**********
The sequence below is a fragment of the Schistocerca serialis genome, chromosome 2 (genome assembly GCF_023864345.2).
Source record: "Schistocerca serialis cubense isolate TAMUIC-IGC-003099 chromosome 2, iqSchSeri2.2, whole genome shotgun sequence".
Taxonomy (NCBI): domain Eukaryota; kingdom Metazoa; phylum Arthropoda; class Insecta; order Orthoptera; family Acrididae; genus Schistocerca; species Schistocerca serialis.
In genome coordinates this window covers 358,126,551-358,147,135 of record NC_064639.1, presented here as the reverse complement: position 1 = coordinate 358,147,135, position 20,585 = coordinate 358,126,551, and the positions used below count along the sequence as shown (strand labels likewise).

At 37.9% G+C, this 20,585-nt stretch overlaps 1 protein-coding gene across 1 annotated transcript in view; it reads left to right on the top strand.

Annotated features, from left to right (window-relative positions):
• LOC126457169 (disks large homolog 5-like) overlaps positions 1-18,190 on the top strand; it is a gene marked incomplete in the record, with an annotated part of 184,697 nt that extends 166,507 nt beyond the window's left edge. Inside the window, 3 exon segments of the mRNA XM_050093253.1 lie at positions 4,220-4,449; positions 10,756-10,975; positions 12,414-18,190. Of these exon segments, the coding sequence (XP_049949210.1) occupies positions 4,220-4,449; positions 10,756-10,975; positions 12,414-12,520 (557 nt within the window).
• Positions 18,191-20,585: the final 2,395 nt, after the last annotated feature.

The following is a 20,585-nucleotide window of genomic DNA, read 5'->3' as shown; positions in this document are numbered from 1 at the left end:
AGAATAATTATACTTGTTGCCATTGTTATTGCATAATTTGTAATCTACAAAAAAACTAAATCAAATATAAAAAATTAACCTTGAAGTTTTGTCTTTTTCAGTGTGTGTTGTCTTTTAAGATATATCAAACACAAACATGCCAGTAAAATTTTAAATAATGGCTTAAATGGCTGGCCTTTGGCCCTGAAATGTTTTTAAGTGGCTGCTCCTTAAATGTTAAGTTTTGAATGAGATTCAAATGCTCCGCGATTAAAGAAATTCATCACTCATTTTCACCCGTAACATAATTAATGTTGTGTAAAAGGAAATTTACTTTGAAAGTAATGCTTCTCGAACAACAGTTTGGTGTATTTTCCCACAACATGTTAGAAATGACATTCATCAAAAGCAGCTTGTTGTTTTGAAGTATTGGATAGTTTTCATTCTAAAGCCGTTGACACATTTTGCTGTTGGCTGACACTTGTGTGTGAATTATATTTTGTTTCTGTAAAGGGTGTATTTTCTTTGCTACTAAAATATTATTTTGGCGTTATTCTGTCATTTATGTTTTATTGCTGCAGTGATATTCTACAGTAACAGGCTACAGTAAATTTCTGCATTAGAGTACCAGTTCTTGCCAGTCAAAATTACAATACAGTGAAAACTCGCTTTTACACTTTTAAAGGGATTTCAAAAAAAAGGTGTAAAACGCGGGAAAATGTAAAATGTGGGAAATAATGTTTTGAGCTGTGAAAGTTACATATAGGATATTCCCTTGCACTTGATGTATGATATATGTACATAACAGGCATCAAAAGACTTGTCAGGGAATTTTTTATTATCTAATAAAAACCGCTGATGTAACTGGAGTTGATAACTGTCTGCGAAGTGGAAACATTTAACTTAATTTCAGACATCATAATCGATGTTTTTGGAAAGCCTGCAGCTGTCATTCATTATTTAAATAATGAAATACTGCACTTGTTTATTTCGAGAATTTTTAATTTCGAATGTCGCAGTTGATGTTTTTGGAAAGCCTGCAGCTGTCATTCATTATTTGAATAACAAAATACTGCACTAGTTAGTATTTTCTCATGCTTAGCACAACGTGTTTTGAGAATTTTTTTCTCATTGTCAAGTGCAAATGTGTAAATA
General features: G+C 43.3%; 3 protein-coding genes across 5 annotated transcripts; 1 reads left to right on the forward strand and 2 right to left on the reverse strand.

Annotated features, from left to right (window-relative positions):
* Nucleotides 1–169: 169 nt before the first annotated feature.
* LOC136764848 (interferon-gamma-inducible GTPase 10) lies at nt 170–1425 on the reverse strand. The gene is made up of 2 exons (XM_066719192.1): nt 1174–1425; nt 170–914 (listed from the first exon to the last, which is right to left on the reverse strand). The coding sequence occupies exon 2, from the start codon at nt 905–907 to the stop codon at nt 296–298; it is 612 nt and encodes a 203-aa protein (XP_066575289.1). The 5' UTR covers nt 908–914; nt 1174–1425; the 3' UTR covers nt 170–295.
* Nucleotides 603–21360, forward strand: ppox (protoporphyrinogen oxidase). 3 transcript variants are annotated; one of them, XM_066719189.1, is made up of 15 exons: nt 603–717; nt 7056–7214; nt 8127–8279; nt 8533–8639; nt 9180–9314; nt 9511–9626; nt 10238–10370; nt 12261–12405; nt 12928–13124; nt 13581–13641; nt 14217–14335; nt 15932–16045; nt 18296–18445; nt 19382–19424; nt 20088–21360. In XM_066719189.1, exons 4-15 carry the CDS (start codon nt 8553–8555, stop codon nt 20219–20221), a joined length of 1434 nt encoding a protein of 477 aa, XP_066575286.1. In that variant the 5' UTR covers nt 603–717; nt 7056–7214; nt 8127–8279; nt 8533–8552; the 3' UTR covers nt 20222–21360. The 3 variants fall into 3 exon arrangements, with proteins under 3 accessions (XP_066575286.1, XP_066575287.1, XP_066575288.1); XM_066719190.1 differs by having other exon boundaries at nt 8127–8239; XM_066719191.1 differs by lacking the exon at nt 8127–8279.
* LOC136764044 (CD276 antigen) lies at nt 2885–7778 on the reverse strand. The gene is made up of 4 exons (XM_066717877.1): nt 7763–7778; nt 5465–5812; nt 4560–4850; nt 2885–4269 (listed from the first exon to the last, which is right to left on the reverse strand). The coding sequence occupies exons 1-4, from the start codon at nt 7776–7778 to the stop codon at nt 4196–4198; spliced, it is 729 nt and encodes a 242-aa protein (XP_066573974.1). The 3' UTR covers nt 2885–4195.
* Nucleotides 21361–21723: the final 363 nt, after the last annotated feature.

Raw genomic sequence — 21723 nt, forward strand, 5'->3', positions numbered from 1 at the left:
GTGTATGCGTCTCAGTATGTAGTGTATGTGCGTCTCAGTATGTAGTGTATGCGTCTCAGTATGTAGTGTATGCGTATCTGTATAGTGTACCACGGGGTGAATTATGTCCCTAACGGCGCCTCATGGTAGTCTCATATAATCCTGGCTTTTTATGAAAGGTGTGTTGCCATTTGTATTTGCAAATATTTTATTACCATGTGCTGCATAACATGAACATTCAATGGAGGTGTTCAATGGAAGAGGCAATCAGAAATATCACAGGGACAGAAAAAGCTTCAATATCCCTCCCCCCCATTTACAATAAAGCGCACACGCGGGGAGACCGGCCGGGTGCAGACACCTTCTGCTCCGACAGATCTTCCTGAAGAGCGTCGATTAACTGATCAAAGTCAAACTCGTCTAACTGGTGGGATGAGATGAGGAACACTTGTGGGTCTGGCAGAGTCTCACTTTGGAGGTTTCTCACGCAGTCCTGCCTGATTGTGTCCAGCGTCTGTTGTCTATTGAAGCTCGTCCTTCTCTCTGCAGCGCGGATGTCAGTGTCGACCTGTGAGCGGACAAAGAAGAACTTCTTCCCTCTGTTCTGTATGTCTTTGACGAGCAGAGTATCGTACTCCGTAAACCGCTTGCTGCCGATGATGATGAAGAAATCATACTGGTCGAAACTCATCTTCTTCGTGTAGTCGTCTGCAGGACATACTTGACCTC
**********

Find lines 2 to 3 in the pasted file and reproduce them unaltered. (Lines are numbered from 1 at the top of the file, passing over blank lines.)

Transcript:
Source record: "Schistocerca serialis cubense isolate TAMUIC-IGC-003099 chromosome 2, iqSchSeri2.2, whole genome shotgun sequence".
Taxonomy (NCBI): domain Eukaryota; kingdom Metazoa; phylum Arthropoda; class Insecta; order Orthoptera; family Acrididae; genus Schistocerca; species Schistocerca serialis.